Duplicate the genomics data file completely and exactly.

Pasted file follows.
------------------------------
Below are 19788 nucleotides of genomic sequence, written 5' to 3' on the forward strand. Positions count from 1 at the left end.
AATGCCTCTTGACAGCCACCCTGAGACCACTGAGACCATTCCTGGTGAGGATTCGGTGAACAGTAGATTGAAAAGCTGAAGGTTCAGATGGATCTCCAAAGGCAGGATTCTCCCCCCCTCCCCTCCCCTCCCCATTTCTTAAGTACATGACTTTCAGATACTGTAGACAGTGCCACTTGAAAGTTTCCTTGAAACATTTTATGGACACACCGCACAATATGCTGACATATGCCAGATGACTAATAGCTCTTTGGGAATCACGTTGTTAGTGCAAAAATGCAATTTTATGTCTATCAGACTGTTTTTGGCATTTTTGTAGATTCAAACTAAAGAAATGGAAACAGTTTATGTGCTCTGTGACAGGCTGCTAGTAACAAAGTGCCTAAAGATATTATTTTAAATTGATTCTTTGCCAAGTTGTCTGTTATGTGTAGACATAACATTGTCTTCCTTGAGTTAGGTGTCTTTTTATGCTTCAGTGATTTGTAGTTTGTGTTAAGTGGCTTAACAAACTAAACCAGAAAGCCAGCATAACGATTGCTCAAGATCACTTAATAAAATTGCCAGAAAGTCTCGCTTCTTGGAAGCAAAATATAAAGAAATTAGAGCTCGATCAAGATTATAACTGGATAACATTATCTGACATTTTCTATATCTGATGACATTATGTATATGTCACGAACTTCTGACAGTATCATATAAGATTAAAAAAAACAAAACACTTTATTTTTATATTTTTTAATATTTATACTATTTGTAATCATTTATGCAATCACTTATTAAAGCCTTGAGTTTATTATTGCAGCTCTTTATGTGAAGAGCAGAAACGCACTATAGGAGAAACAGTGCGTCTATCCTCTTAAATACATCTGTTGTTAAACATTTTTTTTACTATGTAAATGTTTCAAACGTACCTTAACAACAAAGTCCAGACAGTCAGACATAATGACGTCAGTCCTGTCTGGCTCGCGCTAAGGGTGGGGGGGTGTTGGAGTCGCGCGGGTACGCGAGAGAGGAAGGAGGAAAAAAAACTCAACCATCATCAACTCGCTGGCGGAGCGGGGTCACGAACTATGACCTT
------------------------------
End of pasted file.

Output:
Below are 19788 nucleotides of genomic sequence, written 5' to 3' on the forward strand. Positions count from 1 at the left end.
AATGCCTCTTGACAGCCACCCTGAGACCACTGAGACCATTCCTGGTGAGGATTCGGTGAACAGTAGATTGAAAAGCTGAAGGTTCAGATGGATCTCCAAAGGCAGGATTCTCCCCCCCTCCCCTCCCCTCCCCATTTCTTAAGTACATGACTTTCAGATACTGTAGACAGTGCCACTTGAAAGTTTCCTTGAAACATTTTATGGACACACCGCACAATATGCTGACATATGCCAGATGACTAATAGCTCTTTGGGAATCACGTTGTTAGTGCAAAAATGCAATTTTATGTCTATCAGACTGTTTTTGGCATTTTTGTAGATTCAAACTAAAGAAATGGAAACAGTTTATGTGCTCTGTGACAGGCTGCTAGTAACAAAGTGCCTAAAGATATTATTTTAAATTGATTCTTTGCCAAGTTGTCTGTTATGTGTAGACATAACATTGTCTTCCTTGAGTTAGGTGTCTTTTTATGCTTCAGTGATTTGTAGTTTGTGTTAAGTGGCTTAACAAACTAAACCAGAAAGCCAGCATAACGATTGCTCAAGATCACTTAATAAAATTGCCAGAAAGTCTCGCTTCTTGGAAGCAAAATATAAAGAAATTAGAGCTCGATCAAGATTATAACTGGATAACATTATCTGACATTTTCTATATCTGATGACATTATGTATATGTCACGAACTTCTGACAGTATCATATAAGATTAAAAAAAACAAAACACTTTATTTTTATATTTTTTAATATTTATACTATTTGTAATCATTTATGCAATCACTTATTAAAGCCTTGAGTTTATTATTGCAGCTCTTTATGTGAAGAGCAGAAACGCACTATAGGAGAAACAGTGCGTCTATCCTCTTAAATACATCTGTTGTTAAACATTTTTTTTACTATGTAAATGTTTCAAACGTACCTTAACAACAAAGTCCAGACAGTCAGACATAATGACGTCAGTCCTGTCTGGCTCGCGCTAAGGGTGGGGGGGTGTTGGAGTCGCGCGGGTACGCGAGAGAGGAAGGAGGAAAAAAAACTCAACCATCATCAACTCGCTGGCGGAGCGGGGTCACGAACTATGACCTT